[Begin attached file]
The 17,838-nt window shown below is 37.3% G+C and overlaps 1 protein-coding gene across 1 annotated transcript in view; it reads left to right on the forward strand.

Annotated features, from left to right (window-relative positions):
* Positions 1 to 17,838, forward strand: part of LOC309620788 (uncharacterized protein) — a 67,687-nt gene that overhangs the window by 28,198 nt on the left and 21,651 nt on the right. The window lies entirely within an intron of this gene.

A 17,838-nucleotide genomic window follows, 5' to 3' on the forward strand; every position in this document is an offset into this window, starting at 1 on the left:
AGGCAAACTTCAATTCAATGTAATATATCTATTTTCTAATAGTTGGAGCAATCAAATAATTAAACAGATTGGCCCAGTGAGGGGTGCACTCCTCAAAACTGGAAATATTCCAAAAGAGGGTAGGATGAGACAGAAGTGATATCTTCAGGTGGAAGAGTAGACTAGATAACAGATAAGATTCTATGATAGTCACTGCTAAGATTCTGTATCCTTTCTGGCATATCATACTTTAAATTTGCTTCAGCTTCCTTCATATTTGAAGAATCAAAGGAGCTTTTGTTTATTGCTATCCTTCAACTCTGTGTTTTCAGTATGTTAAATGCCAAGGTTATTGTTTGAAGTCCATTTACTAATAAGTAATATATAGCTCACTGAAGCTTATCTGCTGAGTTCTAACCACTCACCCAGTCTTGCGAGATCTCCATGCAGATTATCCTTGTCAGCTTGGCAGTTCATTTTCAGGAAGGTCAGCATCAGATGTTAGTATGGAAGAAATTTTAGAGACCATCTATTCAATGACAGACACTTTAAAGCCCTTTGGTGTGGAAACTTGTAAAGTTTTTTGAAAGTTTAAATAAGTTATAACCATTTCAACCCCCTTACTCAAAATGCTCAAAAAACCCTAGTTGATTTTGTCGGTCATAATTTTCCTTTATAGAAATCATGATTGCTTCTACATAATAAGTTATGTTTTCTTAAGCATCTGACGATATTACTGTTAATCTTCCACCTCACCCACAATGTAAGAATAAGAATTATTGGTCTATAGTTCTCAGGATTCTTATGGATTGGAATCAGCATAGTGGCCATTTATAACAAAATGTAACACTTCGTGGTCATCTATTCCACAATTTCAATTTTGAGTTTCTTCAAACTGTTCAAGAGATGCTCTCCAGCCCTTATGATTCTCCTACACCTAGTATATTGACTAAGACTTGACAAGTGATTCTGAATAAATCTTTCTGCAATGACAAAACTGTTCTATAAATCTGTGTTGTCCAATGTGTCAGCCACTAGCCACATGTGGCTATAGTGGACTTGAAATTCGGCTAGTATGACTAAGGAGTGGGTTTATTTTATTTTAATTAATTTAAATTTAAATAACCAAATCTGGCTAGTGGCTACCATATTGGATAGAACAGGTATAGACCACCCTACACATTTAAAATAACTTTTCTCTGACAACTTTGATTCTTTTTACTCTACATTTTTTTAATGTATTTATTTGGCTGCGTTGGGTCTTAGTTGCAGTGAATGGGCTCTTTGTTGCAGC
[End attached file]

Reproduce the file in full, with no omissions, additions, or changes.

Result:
The 17,838-nt window shown below is 37.3% G+C and overlaps 1 protein-coding gene across 1 annotated transcript in view; it reads left to right on the forward strand.

Annotated features, from left to right (window-relative positions):
* Positions 1 to 17,838, forward strand: part of LOC309620788 (uncharacterized protein) — a 67,687-nt gene that overhangs the window by 28,198 nt on the left and 21,651 nt on the right. The window lies entirely within an intron of this gene.

A 17,838-nucleotide genomic window follows, 5' to 3' on the forward strand; every position in this document is an offset into this window, starting at 1 on the left:
AGGCAAACTTCAATTCAATGTAATATATCTATTTTCTAATAGTTGGAGCAATCAAATAATTAAACAGATTGGCCCAGTGAGGGGTGCACTCCTCAAAACTGGAAATATTCCAAAAGAGGGTAGGATGAGACAGAAGTGATATCTTCAGGTGGAAGAGTAGACTAGATAACAGATAAGATTCTATGATAGTCACTGCTAAGATTCTGTATCCTTTCTGGCATATCATACTTTAAATTTGCTTCAGCTTCCTTCATATTTGAAGAATCAAAGGAGCTTTTGTTTATTGCTATCCTTCAACTCTGTGTTTTCAGTATGTTAAATGCCAAGGTTATTGTTTGAAGTCCATTTACTAATAAGTAATATATAGCTCACTGAAGCTTATCTGCTGAGTTCTAACCACTCACCCAGTCTTGCGAGATCTCCATGCAGATTATCCTTGTCAGCTTGGCAGTTCATTTTCAGGAAGGTCAGCATCAGATGTTAGTATGGAAGAAATTTTAGAGACCATCTATTCAATGACAGACACTTTAAAGCCCTTTGGTGTGGAAACTTGTAAAGTTTTTTGAAAGTTTAAATAAGTTATAACCATTTCAACCCCCTTACTCAAAATGCTCAAAAAACCCTAGTTGATTTTGTCGGTCATAATTTTCCTTTATAGAAATCATGATTGCTTCTACATAATAAGTTATGTTTTCTTAAGCATCTGACGATATTACTGTTAATCTTCCACCTCACCCACAATGTAAGAATAAGAATTATTGGTCTATAGTTCTCAGGATTCTTATGGATTGGAATCAGCATAGTGGCCATTTATAACAAAATGTAACACTTCGTGGTCATCTATTCCACAATTTCAATTTTGAGTTTCTTCAAACTGTTCAAGAGATGCTCTCCAGCCCTTATGATTCTCCTACACCTAGTATATTGACTAAGACTTGACAAGTGATTCTGAATAAATCTTTCTGCAATGACAAAACTGTTCTATAAATCTGTGTTGTCCAATGTGTCAGCCACTAGCCACATGTGGCTATAGTGGACTTGAAATTCGGCTAGTATGACTAAGGAGTGGGTTTATTTTATTTTAATTAATTTAAATTTAAATAACCAAATCTGGCTAGTGGCTACCATATTGGATAGAACAGGTATAGACCACCCTACACATTTAAAATAACTTTTCTCTGACAACTTTGATTCTTTTTACTCTACATTTTTTTAATGTATTTATTTGGCTGCGTTGGGTCTTAGTTGCAGTGAATGGGCTCTTTGTTGCAGC